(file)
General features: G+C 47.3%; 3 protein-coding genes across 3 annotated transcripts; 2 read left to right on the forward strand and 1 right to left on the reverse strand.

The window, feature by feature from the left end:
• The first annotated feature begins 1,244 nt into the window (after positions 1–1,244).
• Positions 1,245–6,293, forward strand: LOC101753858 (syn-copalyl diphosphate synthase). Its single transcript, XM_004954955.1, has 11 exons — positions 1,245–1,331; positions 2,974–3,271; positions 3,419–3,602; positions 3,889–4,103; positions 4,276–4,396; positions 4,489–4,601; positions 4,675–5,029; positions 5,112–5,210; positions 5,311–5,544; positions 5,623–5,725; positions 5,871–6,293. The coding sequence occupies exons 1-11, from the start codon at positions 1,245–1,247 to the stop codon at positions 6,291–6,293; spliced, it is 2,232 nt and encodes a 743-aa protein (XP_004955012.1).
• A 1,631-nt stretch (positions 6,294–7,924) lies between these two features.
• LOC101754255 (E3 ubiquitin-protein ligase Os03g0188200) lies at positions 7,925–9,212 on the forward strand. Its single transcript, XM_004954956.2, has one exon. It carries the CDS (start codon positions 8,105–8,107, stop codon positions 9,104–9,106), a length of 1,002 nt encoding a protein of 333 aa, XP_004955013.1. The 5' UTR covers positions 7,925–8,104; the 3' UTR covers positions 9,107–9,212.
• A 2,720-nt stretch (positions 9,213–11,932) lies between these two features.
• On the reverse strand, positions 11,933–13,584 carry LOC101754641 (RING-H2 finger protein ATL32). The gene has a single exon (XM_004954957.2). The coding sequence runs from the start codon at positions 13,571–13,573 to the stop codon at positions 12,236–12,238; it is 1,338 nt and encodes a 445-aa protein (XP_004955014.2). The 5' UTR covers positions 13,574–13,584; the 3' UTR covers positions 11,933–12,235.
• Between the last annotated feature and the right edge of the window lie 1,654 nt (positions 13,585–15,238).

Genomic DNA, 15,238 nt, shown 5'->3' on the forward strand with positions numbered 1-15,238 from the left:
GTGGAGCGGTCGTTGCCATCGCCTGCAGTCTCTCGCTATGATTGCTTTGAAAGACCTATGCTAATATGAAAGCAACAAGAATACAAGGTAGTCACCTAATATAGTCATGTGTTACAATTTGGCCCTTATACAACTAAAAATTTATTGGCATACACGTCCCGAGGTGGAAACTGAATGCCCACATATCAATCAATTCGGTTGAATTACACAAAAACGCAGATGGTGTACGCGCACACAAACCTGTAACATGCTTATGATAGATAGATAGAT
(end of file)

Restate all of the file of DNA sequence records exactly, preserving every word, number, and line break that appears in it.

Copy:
General features: G+C 47.3%; 3 protein-coding genes across 3 annotated transcripts; 2 read left to right on the forward strand and 1 right to left on the reverse strand.

The window, feature by feature from the left end:
• The first annotated feature begins 1,244 nt into the window (after positions 1–1,244).
• Positions 1,245–6,293, forward strand: LOC101753858 (syn-copalyl diphosphate synthase). Its single transcript, XM_004954955.1, has 11 exons — positions 1,245–1,331; positions 2,974–3,271; positions 3,419–3,602; positions 3,889–4,103; positions 4,276–4,396; positions 4,489–4,601; positions 4,675–5,029; positions 5,112–5,210; positions 5,311–5,544; positions 5,623–5,725; positions 5,871–6,293. The coding sequence occupies exons 1-11, from the start codon at positions 1,245–1,247 to the stop codon at positions 6,291–6,293; spliced, it is 2,232 nt and encodes a 743-aa protein (XP_004955012.1).
• A 1,631-nt stretch (positions 6,294–7,924) lies between these two features.
• LOC101754255 (E3 ubiquitin-protein ligase Os03g0188200) lies at positions 7,925–9,212 on the forward strand. Its single transcript, XM_004954956.2, has one exon. It carries the CDS (start codon positions 8,105–8,107, stop codon positions 9,104–9,106), a length of 1,002 nt encoding a protein of 333 aa, XP_004955013.1. The 5' UTR covers positions 7,925–8,104; the 3' UTR covers positions 9,107–9,212.
• A 2,720-nt stretch (positions 9,213–11,932) lies between these two features.
• On the reverse strand, positions 11,933–13,584 carry LOC101754641 (RING-H2 finger protein ATL32). The gene has a single exon (XM_004954957.2). The coding sequence runs from the start codon at positions 13,571–13,573 to the stop codon at positions 12,236–12,238; it is 1,338 nt and encodes a 445-aa protein (XP_004955014.2). The 5' UTR covers positions 13,574–13,584; the 3' UTR covers positions 11,933–12,235.
• Between the last annotated feature and the right edge of the window lie 1,654 nt (positions 13,585–15,238).

Genomic DNA, 15,238 nt, shown 5'->3' on the forward strand with positions numbered 1-15,238 from the left:
GTGGAGCGGTCGTTGCCATCGCCTGCAGTCTCTCGCTATGATTGCTTTGAAAGACCTATGCTAATATGAAAGCAACAAGAATACAAGGTAGTCACCTAATATAGTCATGTGTTACAATTTGGCCCTTATACAACTAAAAATTTATTGGCATACACGTCCCGAGGTGGAAACTGAATGCCCACATATCAATCAATTCGGTTGAATTACACAAAAACGCAGATGGTGTACGCGCACACAAACCTGTAACATGCTTATGATAGATAGATAGAT